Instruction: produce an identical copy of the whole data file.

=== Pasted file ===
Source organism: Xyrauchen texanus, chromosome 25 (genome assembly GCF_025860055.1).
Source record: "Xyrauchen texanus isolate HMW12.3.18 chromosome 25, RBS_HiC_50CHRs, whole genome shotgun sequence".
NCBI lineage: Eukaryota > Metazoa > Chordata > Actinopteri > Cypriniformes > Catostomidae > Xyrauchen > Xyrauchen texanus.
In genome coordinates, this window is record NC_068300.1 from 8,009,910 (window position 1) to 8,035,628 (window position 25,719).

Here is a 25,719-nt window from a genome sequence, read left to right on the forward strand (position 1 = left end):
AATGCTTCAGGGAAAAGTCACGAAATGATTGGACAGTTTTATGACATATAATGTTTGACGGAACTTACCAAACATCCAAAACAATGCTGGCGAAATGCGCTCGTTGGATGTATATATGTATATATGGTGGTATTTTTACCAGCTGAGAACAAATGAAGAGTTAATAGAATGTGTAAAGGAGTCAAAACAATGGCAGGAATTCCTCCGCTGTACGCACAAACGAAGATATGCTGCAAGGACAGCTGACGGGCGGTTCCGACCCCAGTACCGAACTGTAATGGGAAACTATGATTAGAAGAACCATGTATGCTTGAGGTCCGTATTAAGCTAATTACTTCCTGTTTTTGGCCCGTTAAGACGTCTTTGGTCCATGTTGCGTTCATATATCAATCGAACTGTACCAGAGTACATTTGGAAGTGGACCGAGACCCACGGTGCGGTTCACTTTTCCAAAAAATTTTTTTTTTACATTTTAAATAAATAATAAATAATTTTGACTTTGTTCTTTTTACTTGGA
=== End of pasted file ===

Source organism: Xyrauchen texanus, chromosome 25 (genome assembly GCF_025860055.1).
Source record: "Xyrauchen texanus isolate HMW12.3.18 chromosome 25, RBS_HiC_50CHRs, whole genome shotgun sequence".
NCBI lineage: Eukaryota > Metazoa > Chordata > Actinopteri > Cypriniformes > Catostomidae > Xyrauchen > Xyrauchen texanus.
In genome coordinates, this window is record NC_068300.1 from 8,009,910 (window position 1) to 8,035,628 (window position 25,719).

Here is a 25,719-nt window from a genome sequence, read left to right on the forward strand (position 1 = left end):
AATGCTTCAGGGAAAAGTCACGAAATGATTGGACAGTTTTATGACATATAATGTTTGACGGAACTTACCAAACATCCAAAACAATGCTGGCGAAATGCGCTCGTTGGATGTATATATGTATATATGGTGGTATTTTTACCAGCTGAGAACAAATGAAGAGTTAATAGAATGTGTAAAGGAGTCAAAACAATGGCAGGAATTCCTCCGCTGTACGCACAAACGAAGATATGCTGCAAGGACAGCTGACGGGCGGTTCCGACCCCAGTACCGAACTGTAATGGGAAACTATGATTAGAAGAACCATGTATGCTTGAGGTCCGTATTAAGCTAATTACTTCCTGTTTTTGGCCCGTTAAGACGTCTTTGGTCCATGTTGCGTTCATATATCAATCGAACTGTACCAGAGTACATTTGGAAGTGGACCGAGACCCACGGTGCGGTTCACTTTTCCAAAAAATTTTTTTTTTACATTTTAAATAAATAATAAATAATTTTGACTTTGTTCTTTTTACTTGGA